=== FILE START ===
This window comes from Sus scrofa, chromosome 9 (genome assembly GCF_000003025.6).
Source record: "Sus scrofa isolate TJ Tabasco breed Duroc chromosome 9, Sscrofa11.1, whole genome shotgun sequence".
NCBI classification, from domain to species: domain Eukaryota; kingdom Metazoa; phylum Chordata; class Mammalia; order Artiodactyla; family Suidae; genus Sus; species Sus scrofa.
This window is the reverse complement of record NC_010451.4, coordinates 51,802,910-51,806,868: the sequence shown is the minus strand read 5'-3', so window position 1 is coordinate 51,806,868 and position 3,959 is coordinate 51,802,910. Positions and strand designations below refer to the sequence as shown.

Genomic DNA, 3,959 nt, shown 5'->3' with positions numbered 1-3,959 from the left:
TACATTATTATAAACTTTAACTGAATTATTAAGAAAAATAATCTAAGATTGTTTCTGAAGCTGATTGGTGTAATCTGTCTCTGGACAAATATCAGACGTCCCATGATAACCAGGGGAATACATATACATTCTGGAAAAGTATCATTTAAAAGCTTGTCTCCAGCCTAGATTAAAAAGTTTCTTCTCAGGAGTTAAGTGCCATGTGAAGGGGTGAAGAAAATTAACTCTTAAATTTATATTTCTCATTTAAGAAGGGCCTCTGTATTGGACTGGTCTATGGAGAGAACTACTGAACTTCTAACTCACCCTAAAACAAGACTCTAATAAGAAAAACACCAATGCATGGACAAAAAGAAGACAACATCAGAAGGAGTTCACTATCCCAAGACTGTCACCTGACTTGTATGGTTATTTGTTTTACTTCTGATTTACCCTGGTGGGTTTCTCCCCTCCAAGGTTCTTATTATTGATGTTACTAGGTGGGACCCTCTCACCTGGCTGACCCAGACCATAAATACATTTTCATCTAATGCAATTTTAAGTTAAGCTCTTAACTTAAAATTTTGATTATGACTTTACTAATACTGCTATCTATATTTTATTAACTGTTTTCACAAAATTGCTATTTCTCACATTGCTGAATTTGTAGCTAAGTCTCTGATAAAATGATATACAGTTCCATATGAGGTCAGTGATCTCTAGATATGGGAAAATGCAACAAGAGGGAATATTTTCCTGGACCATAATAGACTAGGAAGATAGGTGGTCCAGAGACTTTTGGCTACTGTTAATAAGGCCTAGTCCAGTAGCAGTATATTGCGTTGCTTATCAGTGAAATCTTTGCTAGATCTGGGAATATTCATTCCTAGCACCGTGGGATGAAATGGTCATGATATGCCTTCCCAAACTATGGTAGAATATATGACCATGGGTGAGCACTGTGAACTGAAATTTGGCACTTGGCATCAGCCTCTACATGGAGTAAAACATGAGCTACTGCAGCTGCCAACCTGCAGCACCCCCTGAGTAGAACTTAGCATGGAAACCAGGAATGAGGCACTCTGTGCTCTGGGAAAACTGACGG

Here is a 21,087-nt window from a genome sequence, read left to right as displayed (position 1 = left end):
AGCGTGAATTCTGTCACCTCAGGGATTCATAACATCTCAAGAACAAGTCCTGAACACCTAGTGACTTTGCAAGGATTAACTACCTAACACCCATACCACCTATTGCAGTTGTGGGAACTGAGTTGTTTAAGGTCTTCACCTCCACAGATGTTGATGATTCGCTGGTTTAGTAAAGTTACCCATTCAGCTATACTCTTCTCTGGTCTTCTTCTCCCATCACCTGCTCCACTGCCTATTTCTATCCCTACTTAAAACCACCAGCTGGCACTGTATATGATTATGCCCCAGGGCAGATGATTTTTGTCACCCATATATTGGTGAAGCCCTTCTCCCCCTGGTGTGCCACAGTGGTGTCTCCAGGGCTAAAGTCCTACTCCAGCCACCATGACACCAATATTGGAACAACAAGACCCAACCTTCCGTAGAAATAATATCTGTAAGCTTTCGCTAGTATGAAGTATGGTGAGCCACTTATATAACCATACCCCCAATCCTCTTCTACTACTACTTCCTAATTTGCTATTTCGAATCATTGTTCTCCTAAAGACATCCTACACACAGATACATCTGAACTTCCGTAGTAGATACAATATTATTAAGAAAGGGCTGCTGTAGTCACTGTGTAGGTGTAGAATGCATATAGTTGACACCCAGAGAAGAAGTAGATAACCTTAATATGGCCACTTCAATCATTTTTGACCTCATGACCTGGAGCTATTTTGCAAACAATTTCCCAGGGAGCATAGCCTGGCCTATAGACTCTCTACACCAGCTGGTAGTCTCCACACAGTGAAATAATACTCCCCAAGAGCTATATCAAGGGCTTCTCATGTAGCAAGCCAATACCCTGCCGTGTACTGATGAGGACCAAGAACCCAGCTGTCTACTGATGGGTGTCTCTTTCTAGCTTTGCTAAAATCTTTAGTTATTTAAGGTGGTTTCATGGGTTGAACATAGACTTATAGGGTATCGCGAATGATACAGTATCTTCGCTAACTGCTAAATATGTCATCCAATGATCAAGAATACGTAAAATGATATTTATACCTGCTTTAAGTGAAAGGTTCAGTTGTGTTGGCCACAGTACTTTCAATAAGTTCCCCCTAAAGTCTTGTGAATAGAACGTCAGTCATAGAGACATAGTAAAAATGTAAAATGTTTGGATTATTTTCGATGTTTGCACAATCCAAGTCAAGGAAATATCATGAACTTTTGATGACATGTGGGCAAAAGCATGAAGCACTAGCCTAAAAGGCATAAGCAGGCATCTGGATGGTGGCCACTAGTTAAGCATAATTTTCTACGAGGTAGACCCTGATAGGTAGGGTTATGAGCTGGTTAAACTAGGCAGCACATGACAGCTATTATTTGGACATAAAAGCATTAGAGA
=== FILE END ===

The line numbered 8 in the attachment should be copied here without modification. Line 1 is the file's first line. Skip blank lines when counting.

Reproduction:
AGCGTGAATTCTGTCACCTCAGGGATTCATAACATCTCAAGAACAAGTCCTGAACACCTAGTGACTTTGCAAGGATTAACTACCTAACACCCATACCACCTATTGCAGTTGTGGGAACTGAGTTGTTTAAGGTCTTCACCTCCACAGATGTTGATGATTCGCTGGTTTAGTAAAGTTACCCATTCAGCTATACTCTTCTCTGGTCTTCTTCTCCCATCACCTGCTCCACTGCCTATTTCTATCCCTACTTAAAACCACCAGCTGGCACTGTATATGATTATGCCCCAGGGCAGATGATTTTTGTCACCCATATATTGGTGAAGCCCTTCTCCCCCTGGTGTGCCACAGTGGTGTCTCCAGGGCTAAAGTCCTACTCCAGCCACCATGACACCAATATTGGAACAACAAGACCCAACCTTCCGTAGAAATAATATCTGTAAGCTTTCGCTAGTATGAAGTATGGTGAGCCACTTATATAACCATACCCCCAATCCTCTTCTACTACTACTTCCTAATTTGCTATTTCGAATCATTGTTCTCCTAAAGACATCCTACACACAGATACATCTGAACTTCCGTAGTAGATACAATATTATTAAGAAAGGGCTGCTGTAGTCACTGTGTAGGTGTAGAATGCATATAGTTGACACCCAGAGAAGAAGTAGATAACCTTAATATGGCCACTTCAATCATTTTTGACCTCATGACCTGGAGCTATTTTGCAAACAATTTCCCAGGGAGCATAGCCTGGCCTATAGACTCTCTACACCAGCTGGTAGTCTCCACACAGTGAAATAATACTCCCCAAGAGCTATATCAAGGGCTTCTCATGTAGCAAGCCAATACCCTGCCGTGTACTGATGAGGACCAAGAACCCAGCTGTCTACTGATGGGTGTCTCTTTCTAGCTTTGCTAAAATCTTTAGTTATTTAAGGTGGTTTCATGGGTTGAACATAGACTTATAGGGTATCGCGAATGATACAGTATCTTCGCTAACTGCTAAATATGTCATCCAATGATCAAGAATACGTAAAATGATATTTATACCTGCTTTAAGTGAAAGGTTCAGTTGTGTTGGCCACAGTACTTTCAATAAGTTCCCCCTAAAGTCTTGTGAATAGAACGTCAGTCATAGAGACATAGTAAAAATGTAAAATGTTTGGATTATTTTCGATGTTTGCACAATCCAAGTCAAGGAAATATCATGAACTTTTGATGACATGTGGGCAAAAGCATGAAGCACTAGCCTAAAAGGCATAAGCAGGCATCTGGATGGTGGCCACTAGTTAAGCATAATTTTCTACGAGGTAGACCCTGATAGGTAGGGTTATGAGCTGGTTAAACTAGGCAGCACATGACAGCTATTATTTGGACATAAAAGCATTAGAGA